“What, no young man?” wondered Mr. Velie. “All that Rapunzel hair, big gray eyes and dimples, and no young man?”
There had been a young man…Jeremy….
“Nobody in particular,” I said. To match his teasing air, I added: “I shall go out into the world and seek my fortune.”
“That’s what I said at your age,” Mr. Velie chuckled. “There was a young lady, though. I was the poorest boy in town, but I was going to make a fortune and then lay it at her feet.”
Here was something new. Mr. Velie was, by reputation, a sought-after but elusive bachelor.
“What happened?” I prompted.
“By the time I made my fortune, it was too late.”
“She didn’t wait!”
“Actually, she waited quite a while, bless her heart. I should have realized she wasn’t all that anxious for a fortune. She married the next-to-the-poorest boy in town.”
I tried to cast Mr. Velie in the role of broken-hearted suitor, keeping faith with a lost young love. The idea had appeal, but it didn’t fit the man who faced me. He looked much too pink and prosperous, taking his ease in the boss’s swivel chair, drawing pleasurably on his pipe and studying me with blue eyes that were both shrewd and merry under bristly gray brows. He was obviously a man who had found life good and expected more of the same.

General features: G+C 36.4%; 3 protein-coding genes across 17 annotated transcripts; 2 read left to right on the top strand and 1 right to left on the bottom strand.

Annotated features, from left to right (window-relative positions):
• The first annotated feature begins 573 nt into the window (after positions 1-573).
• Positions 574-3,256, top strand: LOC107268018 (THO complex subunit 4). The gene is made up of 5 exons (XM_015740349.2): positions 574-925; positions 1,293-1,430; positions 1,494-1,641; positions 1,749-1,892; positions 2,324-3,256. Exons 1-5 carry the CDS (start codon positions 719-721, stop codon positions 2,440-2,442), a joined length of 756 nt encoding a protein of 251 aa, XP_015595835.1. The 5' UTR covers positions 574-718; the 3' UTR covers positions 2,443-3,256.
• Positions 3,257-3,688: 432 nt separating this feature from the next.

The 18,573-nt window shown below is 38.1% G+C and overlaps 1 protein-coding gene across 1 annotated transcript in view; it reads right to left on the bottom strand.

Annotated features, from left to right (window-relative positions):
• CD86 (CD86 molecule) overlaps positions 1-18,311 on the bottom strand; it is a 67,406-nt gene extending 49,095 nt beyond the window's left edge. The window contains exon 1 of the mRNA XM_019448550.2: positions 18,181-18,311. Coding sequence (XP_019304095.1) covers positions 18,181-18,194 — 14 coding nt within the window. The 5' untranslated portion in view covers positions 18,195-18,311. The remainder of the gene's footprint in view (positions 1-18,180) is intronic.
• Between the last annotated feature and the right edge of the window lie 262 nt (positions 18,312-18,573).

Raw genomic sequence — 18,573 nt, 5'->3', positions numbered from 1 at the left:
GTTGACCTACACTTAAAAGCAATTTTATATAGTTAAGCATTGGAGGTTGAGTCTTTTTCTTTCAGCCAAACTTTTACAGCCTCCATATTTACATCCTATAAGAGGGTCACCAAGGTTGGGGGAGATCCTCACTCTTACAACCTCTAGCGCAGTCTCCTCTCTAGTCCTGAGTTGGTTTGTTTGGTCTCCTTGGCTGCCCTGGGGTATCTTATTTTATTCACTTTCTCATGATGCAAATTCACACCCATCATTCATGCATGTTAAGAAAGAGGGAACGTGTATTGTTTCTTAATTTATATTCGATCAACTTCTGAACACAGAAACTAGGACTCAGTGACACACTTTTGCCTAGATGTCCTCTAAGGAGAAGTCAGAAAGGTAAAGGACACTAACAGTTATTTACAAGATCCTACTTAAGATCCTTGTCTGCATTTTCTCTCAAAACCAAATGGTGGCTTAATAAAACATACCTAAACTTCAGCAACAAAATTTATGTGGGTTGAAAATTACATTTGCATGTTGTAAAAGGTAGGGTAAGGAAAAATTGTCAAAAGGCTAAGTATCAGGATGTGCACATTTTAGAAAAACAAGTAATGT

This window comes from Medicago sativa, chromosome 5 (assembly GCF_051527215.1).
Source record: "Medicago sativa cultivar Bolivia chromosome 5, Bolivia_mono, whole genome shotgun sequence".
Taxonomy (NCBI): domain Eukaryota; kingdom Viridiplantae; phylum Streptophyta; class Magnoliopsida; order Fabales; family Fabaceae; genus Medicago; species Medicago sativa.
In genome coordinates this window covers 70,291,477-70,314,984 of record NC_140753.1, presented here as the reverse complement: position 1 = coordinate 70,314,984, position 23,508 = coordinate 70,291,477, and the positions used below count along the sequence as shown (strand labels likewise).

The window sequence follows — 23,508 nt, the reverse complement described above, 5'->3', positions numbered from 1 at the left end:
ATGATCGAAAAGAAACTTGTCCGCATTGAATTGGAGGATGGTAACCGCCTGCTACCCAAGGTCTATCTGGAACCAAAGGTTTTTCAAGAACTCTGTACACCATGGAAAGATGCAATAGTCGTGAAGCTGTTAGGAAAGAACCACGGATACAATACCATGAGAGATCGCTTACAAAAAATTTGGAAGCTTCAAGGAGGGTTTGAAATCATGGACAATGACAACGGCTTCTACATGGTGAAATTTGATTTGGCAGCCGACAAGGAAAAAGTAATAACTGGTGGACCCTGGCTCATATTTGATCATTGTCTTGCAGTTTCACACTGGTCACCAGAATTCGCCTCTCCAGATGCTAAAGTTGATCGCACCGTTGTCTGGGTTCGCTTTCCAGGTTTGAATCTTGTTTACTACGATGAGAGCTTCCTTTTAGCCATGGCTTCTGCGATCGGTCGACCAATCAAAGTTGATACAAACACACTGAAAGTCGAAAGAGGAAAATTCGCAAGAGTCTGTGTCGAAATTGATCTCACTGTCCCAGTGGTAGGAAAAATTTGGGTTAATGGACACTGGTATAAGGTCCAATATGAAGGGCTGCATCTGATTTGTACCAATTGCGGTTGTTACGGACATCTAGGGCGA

Mr. Velie now came obligingly to the point.
“What do you think of our Corinthian Cathedral?” he asked.
He confirmed what I already knew, until I got to the bells.
“Wind, indeed,” snorted Mr. Velie. “DuBois has it all wrong. It has nothing to do with the wind. Those are miraculous bells.”
“Miraculous bells?” I reached for my pencil. A bit of fantasy would be fun.
“Miraculous bells,” Mr. Velie intoned solemnly. “They ring only when someone gives out of his abundance.”